TWO DAYS LATER
Now we’re in Vienna . . . More observations . . .
- Hotel rooms in Eastern Europe don’t have irons or ironing boards. I thought that might change as we moved westward, but the Classic Vienna Hotel, lovely as it is? No iron or ironing board. I have to turn on the shower every morning and hang my clothes on a towel rack to steam away the wrinkles. The struggle is real.
• Nobody irons in Eastern Europe, but everybody smokes. In the outdoor cafes, in the restaurants . . . everywhere. As we’ve moved west, indoor smoking is less prevalent, but most folks are eating outside this time of year, and cigarettes are hanging from most of their mouths. The stigma we’ve attached to smoking in the U.S. is nowhere to be found. Here, it’s still cool.
- Speaking of cool . . . traveling in Europe with your adult child – a seasoned traveler, herself – can be a harsh reminder that you are decidedly NOT cool. Our first evening in Vienna, we were preparing for dinner when it suddenly got very loud outside our hotel. I looked out the window and saw hundreds of people on bicycles – mostly men, most of them stark naked – riding down the street beneath our hotel. There were horns honking and music blaring and rainbow flags flying. I may not be cool, but I know a Pride parade when I see one.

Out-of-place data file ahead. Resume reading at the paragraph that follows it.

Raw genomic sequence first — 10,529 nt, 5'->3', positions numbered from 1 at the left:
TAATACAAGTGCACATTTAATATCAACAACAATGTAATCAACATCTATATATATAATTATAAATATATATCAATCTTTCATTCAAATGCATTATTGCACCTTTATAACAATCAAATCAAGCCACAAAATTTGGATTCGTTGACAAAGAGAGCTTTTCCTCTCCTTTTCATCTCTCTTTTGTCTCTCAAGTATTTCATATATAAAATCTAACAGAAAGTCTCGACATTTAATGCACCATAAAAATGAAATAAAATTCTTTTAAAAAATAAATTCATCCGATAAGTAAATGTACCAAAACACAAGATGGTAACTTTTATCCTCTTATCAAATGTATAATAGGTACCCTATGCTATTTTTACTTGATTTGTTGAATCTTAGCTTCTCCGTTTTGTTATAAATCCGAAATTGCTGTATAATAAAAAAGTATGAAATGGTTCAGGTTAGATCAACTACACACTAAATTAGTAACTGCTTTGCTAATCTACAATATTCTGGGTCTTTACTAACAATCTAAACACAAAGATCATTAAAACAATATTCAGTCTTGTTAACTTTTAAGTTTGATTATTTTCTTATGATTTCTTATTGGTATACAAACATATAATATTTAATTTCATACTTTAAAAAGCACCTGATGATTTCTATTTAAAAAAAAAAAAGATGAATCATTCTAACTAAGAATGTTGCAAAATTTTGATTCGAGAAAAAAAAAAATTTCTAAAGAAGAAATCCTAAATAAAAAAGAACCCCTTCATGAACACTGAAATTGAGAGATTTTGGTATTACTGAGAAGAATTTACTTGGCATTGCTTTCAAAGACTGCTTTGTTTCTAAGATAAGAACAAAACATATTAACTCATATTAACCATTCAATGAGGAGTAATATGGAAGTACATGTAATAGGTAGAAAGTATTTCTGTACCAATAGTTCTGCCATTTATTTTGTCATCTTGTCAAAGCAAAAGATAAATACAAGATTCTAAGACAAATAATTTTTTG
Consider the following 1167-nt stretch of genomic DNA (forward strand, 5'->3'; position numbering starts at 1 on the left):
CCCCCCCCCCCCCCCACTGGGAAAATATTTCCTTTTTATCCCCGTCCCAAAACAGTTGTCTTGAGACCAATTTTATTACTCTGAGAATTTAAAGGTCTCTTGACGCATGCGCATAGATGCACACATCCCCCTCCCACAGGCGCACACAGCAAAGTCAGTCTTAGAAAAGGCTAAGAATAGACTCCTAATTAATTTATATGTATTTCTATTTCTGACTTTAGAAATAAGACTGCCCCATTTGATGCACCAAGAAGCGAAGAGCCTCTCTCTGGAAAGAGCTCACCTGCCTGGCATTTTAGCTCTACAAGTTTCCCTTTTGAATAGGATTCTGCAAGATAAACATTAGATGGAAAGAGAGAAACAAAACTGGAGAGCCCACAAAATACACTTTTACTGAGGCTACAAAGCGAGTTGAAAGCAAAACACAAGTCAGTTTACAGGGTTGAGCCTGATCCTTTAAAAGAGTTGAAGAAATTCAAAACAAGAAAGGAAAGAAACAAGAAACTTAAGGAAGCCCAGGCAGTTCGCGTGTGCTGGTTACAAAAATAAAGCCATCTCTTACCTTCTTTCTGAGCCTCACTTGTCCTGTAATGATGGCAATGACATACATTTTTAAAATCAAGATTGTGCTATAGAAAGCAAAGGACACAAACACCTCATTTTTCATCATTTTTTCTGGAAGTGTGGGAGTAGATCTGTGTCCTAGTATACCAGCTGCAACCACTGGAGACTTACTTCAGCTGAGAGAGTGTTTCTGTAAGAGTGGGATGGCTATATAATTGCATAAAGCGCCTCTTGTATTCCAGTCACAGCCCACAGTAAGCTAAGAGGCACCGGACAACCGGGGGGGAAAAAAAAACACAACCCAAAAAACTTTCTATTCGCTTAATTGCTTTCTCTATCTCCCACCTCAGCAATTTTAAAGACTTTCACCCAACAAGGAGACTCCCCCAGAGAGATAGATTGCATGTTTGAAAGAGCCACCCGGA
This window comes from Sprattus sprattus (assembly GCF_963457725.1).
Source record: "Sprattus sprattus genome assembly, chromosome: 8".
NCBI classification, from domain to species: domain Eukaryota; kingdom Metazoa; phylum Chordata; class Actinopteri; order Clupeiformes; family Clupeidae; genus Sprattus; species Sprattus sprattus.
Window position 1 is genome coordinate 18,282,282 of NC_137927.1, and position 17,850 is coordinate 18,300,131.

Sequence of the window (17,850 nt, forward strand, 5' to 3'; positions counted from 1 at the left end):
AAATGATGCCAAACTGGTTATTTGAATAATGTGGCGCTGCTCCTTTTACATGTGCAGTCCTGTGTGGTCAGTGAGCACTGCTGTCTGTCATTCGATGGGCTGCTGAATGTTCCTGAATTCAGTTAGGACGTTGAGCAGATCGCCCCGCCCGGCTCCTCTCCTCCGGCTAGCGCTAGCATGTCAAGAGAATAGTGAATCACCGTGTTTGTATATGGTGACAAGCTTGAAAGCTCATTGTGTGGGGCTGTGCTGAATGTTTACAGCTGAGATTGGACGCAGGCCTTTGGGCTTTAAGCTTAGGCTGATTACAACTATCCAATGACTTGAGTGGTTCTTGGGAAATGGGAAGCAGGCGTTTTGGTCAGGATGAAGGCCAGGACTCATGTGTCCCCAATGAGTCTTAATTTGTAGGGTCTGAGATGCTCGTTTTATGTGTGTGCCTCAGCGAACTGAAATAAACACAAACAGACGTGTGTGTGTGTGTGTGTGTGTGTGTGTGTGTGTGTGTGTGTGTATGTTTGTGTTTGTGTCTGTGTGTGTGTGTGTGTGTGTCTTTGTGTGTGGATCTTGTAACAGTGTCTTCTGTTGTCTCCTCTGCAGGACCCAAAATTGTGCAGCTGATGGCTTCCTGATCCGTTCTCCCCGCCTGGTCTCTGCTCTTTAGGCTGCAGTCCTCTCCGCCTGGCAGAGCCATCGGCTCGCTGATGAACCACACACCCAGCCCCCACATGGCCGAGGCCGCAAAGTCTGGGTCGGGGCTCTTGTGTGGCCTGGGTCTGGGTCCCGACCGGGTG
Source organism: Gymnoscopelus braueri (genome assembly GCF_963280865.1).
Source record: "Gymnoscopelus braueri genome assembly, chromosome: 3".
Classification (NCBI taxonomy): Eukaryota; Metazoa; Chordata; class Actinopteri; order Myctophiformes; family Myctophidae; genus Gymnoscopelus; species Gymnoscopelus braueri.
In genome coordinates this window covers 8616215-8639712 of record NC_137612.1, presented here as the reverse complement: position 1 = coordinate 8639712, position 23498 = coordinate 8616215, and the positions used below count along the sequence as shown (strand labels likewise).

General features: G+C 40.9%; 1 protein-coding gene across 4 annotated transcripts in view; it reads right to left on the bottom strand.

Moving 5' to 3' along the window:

“Oh my gosh, y’all!” I exclaimed. “There are naked people on bikes down there! Like, totally naked! As in, not wearing any clothes! I can literally see penises!” I was, as they say, fit to be tied. If women still got the vapors, I’d have done so.
Jeff and Amelia were amused by my (over?) reaction, and by the fact that it’s now 24 hours later and I’m still referencing the Pride parade.
“Mom, clearly you’re really bothered by this,” says Amelia. “It’s not a big deal. Gay people are normal.”
“I know gay people are normal,” say I. “But naked men on bikes? That’s not normal. Bike seats are sticky enough in pants! And it’s June!”
- It’s been challenging to keep up with current events in America. Or maybe I just haven’t been trying hard enough. A cursory glance at the internet every morning reminds me that we still have mass shootings and January 6 hearings and national park floodings and inflation. Good times. Sadly, I’m fairly certain none of it will change much while I’m gone, so I’m not too worried about missing a detail here and there.
After Vienna, we’ll head to the Czech Republic to see Amelia’s host family in Ostrava, then visit Prague, her favorite city on earth. We’ll finish our odyssey with a weekend in New York, where Jeff is looking forward to a Yankees game and I can’t wait to see ‘Wicked’ again.
Despite the endless bad news on the internet, it’ll be nice to get back to the U.S. The world is a great place to visit, but there truly is no place like home.
I miss my ironing board.